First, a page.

By Anthony Wright
Last Thursday, Covered California voted to provide more direct outreach and assistance to Californians who need to switch health plans at the end of the year. A special hotline number will be extended for consumers impacted, to walk them through their options:
Help with New Options
By Richard Eskow
Listen to the breath, the unbroken message that creates itself from the silence,
it rushes towards you now, from those youthfully dead.
- Rainer Maria Rilke, "Duino Elegies"
Fifty years. That's how long it's been since John F. Kennedy was assassinated. Half a century can seem so brief - just a flash in time - or so terribly long, an endless walk through dusty corridors.
Presidents are the products of the times at least as much they are the shapers of them. They ride into office on great waves of half-understood historical forces, waves that can make them transformative leaders or capsize them without warning.
By Warren Reed
One thing has become disturbingly clear during the country’s anemic economic recovery. Middle-income jobs are disappearing, and they’re not coming back.
The corresponding decline of America’s middle class is something that should concern the entire nation, but as a military veteran, this development directly impinges on essential American freedoms, freedoms that I helped to safeguard during my eight years with the U.S. Marine Corps, 2nd Battalion.
Most of the growth in the recent economic recovery has been due to the growth in low-wage jobs.
But how free are you when you’re paid poverty wages? Not very free at all.
By Dan Bacher
The oil industry in California has constantly claimed that fracking (hydraulic fracturing) for oil and natural gas is "safe" and doesn't harm the environment.
"An honest appraisal of the science and common sense around hydraulic fracturing leads to a conclusion the technology we’ve used without harm in California for 60 plus years is safe and its benefits a blessing," said Catherine Reheis-Boyd, President of the Western States Petroleum Association (WSPA), earlier this year.
By Dan Aiello
California's drug laws will remain steeped with inconsistent consequences for those convicted of simple possession after Governor Jerry Brown's October veto of a bill to make unlawful possession of certain controlled substances, including opiates, punishable as either a felony or as a misdemeanor.
Current law mandates a felony charge for possession of any opiate-based narcotic, while allowing for other drugs like L.S.D. and Methamphetamine to be "wobblers," allowing local District Attorneys to prosecute as either felony or misdemeanor.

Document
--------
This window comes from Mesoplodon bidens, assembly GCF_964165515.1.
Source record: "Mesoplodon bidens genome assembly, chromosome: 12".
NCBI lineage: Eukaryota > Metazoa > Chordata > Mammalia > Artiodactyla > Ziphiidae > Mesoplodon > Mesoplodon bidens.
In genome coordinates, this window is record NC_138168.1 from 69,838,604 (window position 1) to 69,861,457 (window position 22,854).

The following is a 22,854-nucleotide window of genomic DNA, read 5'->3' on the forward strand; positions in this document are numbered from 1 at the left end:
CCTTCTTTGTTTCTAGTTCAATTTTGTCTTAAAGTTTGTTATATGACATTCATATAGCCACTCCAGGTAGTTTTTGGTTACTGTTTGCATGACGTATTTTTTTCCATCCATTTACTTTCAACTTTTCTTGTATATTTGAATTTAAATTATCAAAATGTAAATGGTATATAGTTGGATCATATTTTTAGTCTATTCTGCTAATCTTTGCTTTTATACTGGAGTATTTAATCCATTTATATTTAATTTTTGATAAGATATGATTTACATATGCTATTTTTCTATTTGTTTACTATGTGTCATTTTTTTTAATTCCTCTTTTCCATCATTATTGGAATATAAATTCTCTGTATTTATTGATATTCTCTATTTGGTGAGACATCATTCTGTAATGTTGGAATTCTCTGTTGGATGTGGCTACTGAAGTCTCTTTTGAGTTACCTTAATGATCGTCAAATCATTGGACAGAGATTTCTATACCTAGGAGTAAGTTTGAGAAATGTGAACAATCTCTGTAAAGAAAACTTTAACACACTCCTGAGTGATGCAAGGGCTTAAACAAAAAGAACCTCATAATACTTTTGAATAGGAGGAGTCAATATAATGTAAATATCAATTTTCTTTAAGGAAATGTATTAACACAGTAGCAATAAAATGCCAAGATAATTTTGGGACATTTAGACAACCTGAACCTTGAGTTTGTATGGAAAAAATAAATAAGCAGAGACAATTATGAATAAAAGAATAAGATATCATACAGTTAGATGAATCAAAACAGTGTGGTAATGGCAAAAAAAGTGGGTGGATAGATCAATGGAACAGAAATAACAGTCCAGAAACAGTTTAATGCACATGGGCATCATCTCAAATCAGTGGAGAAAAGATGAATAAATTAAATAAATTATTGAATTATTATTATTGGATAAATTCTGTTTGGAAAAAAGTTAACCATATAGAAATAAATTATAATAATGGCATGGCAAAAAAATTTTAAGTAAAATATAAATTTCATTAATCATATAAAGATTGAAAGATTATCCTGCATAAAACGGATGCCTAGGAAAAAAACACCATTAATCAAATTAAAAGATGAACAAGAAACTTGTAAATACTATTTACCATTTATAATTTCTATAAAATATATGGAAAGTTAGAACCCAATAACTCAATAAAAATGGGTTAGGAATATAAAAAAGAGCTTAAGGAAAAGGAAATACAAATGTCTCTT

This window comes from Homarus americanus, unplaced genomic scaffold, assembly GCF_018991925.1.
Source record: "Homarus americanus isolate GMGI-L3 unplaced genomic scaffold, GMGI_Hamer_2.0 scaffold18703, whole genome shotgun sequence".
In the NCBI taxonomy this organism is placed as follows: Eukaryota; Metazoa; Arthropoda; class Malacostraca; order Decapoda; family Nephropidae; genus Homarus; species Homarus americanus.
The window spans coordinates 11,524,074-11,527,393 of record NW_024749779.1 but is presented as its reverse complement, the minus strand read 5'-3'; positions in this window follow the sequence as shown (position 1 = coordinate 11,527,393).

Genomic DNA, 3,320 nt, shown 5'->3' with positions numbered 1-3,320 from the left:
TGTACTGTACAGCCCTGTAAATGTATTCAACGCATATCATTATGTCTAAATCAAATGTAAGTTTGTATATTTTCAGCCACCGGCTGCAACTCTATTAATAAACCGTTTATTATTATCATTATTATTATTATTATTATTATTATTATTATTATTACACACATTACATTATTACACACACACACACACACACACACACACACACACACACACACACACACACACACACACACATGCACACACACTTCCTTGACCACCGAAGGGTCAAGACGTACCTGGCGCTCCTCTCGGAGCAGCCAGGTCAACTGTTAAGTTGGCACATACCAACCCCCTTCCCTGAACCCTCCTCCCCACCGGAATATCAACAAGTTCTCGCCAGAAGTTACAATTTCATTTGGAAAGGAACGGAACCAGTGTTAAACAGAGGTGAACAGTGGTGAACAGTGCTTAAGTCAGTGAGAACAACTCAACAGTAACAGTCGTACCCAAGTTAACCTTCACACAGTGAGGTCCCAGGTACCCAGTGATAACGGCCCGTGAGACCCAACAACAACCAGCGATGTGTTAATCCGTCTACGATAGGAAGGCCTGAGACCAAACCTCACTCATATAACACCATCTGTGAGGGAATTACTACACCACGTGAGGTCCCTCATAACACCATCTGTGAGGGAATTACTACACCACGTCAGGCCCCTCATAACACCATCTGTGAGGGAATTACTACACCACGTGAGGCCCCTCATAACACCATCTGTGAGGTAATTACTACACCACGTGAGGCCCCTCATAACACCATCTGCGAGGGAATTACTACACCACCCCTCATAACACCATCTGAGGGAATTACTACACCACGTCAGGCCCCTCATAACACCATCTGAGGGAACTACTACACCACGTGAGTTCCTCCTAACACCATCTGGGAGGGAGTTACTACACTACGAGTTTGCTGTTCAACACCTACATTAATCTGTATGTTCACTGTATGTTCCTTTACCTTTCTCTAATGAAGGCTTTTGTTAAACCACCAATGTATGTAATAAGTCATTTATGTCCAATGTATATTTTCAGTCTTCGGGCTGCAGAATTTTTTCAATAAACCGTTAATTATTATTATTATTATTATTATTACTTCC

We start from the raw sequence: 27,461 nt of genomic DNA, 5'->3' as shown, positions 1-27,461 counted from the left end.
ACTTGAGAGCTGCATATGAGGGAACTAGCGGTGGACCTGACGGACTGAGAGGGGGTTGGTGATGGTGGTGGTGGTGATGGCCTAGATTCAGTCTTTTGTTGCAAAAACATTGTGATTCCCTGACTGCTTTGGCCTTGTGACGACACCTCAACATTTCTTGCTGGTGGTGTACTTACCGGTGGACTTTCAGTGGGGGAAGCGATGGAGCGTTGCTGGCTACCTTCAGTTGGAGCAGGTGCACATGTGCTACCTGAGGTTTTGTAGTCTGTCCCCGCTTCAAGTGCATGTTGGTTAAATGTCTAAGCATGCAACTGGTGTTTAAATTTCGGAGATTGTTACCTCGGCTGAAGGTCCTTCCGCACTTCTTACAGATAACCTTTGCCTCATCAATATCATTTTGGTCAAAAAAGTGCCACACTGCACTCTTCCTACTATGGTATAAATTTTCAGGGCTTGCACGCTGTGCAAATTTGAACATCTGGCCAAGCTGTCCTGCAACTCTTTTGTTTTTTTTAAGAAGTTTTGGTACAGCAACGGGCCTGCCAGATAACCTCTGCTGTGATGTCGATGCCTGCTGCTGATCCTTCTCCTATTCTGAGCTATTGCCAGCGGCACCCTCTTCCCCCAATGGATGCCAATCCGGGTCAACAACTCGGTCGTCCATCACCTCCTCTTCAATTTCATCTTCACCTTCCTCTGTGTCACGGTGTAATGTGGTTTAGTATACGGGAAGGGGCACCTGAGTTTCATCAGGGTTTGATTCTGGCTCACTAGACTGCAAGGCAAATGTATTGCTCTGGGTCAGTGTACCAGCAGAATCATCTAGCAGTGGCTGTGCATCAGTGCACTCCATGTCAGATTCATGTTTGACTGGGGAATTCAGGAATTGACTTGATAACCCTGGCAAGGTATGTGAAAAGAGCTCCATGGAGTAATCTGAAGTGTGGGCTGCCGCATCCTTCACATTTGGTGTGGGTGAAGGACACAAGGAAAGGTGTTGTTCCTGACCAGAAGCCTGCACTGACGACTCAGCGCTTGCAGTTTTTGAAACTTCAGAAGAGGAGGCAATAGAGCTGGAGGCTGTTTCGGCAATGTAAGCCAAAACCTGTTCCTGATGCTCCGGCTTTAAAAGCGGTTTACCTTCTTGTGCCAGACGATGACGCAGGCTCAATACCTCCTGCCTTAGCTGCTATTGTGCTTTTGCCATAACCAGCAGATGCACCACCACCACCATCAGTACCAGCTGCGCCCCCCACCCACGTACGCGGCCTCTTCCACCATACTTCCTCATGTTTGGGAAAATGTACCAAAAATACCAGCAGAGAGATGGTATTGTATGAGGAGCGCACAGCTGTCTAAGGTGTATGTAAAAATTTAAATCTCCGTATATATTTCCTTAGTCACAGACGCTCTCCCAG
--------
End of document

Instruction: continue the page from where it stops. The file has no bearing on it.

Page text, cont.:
By Maurice Emsellem
National Employment Law Project
At the National Employment Law Project (NELP), where we advocate for low-wage and unemployed workers, some of our most inspiring moments have come from being involved in campaigns where labor and the community work together for greater economic justice.
By Rev. Jimm COnn
As every resident of the Southland must know by now, this month marks the centennial of the Los Angeles Aqueduct. When, in 1913, the valves were first turned and water rushed down the last hillside between the Eastern Sierra and the San Fernando Valley, William Mulholland, the brilliant self-taught engineer who guided the project, and whose career would end when the St. Francis Dam collapsed, famously said, “There it is. Take it.”
By Dan Bacher
The oil industry, the largest and most powerful corporate lobby in Sacramento, dumped millions of dollars into its successful lobbying efforts to eviscerate an already weak fracking bill, Senator Fran Pavley’s Senate Bill 4, at the end of the Legislative Session.
Chevron, the Western States Petroleum Association and Area Energy LLC spent the most money lobbying legislators in the third quarter of 2013, according to California Secretary of State documents.
Chevron spent $1,696,477, the Western States Petroleum Association (WSPA) spent $1,269,478 and Aera Energy LLC spent $1,015,534. That’s a total of $3,981,489 just between July 1 and September 30, 2013. In the first three quarters of 2013, WSPA alone spent a total of $3,578,266 on lobbying legislators.
By Jessica Bartholow
Western Center on Law & Poverty
Yesterday, America took a day to honor the commitment of men and women who have served our country. In California, this day is significant because it is home to more returning veterans than any other state in the Nation.
But for too many veterans, the November 11th holiday is nothing more than a gateway to a stressful holiday season filled with cold months, high utility bills and empty plates. I know this because my dad is a disabled Veteran who suffered for years with untreated and debilitating post-traumatic stress disorder (PTSD). We were never invited to a Veteran’s Day parade or a pancake breakfast, just left to find our own way, many times our basic needs going unmet.
By Robert Reich
So how to explain this paradox?
As of November 1 more than 47 million Americans have lost some or all of their food stamp benefits. House Republicans are pushing for further cuts. If the sequester isn’t stopped everything else poor and working-class Americans depend on will be further squeezed.
We’re not talking about a small sliver of America here. Half of all children get food stamps at some point during their childhood. Half of all adults get them sometime between ages 18 and 65. Many employers – including the nation’s largest, Walmart – now pay so little that food stamps are necessary in order to keep food on the family table and other forms of assistance are required to keep a roof overhead.